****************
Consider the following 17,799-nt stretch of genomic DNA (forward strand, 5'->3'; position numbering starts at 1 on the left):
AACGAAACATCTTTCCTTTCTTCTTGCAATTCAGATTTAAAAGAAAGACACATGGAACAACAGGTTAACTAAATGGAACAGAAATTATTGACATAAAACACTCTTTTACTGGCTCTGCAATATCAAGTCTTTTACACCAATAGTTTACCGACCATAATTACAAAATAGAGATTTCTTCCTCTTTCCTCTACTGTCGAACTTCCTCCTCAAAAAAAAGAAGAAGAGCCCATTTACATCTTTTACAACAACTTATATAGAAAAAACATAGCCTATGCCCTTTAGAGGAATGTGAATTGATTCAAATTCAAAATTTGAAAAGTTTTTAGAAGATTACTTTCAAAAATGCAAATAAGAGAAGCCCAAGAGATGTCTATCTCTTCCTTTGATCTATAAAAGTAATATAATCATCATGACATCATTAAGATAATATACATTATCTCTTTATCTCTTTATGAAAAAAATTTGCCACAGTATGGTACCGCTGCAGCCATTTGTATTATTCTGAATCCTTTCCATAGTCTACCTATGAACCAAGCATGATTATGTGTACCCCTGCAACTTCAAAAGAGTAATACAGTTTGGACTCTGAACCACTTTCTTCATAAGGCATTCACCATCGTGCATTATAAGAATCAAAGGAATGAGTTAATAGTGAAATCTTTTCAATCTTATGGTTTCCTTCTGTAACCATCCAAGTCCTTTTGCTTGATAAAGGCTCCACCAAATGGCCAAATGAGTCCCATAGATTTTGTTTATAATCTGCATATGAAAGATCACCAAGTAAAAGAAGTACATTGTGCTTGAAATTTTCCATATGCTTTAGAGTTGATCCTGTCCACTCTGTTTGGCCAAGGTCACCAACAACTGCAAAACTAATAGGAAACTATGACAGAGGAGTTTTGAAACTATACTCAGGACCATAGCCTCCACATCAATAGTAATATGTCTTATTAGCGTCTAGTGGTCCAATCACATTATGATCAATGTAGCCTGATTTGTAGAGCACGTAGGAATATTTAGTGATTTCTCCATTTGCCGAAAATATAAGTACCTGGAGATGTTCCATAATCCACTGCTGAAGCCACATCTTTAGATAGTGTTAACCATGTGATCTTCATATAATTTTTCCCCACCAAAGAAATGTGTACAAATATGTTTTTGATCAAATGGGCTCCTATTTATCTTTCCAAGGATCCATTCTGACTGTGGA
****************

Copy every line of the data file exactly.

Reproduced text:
Consider the following 17,799-nt stretch of genomic DNA (forward strand, 5'->3'; position numbering starts at 1 on the left):
AACGAAACATCTTTCCTTTCTTCTTGCAATTCAGATTTAAAAGAAAGACACATGGAACAACAGGTTAACTAAATGGAACAGAAATTATTGACATAAAACACTCTTTTACTGGCTCTGCAATATCAAGTCTTTTACACCAATAGTTTACCGACCATAATTACAAAATAGAGATTTCTTCCTCTTTCCTCTACTGTCGAACTTCCTCCTCAAAAAAAAGAAGAAGAGCCCATTTACATCTTTTACAACAACTTATATAGAAAAAACATAGCCTATGCCCTTTAGAGGAATGTGAATTGATTCAAATTCAAAATTTGAAAAGTTTTTAGAAGATTACTTTCAAAAATGCAAATAAGAGAAGCCCAAGAGATGTCTATCTCTTCCTTTGATCTATAAAAGTAATATAATCATCATGACATCATTAAGATAATATACATTATCTCTTTATCTCTTTATGAAAAAAATTTGCCACAGTATGGTACCGCTGCAGCCATTTGTATTATTCTGAATCCTTTCCATAGTCTACCTATGAACCAAGCATGATTATGTGTACCCCTGCAACTTCAAAAGAGTAATACAGTTTGGACTCTGAACCACTTTCTTCATAAGGCATTCACCATCGTGCATTATAAGAATCAAAGGAATGAGTTAATAGTGAAATCTTTTCAATCTTATGGTTTCCTTCTGTAACCATCCAAGTCCTTTTGCTTGATAAAGGCTCCACCAAATGGCCAAATGAGTCCCATAGATTTTGTTTATAATCTGCATATGAAAGATCACCAAGTAAAAGAAGTACATTGTGCTTGAAATTTTCCATATGCTTTAGAGTTGATCCTGTCCACTCTGTTTGGCCAAGGTCACCAACAACTGCAAAACTAATAGGAAACTATGACAGAGGAGTTTTGAAACTATACTCAGGACCATAGCCTCCACATCAATAGTAATATGTCTTATTAGCGTCTAGTGGTCCAATCACATTATGATCAATGTAGCCTGATTTGTAGAGCACGTAGGAATATTTAGTGATTTCTCCATTTGCCGAAAATATAAGTACCTGGAGATGTTCCATAATCCACTGCTGAAGCCACATCTTTAGATAGTGTTAACCATGTGATCTTCATATAATTTTTCCCCACCAAAGAAATGTGTACAAATATGTTTTTGATCAAATGGGCTCCTATTTATCTTTCCAAGGATCCATTCTGACTGTGGA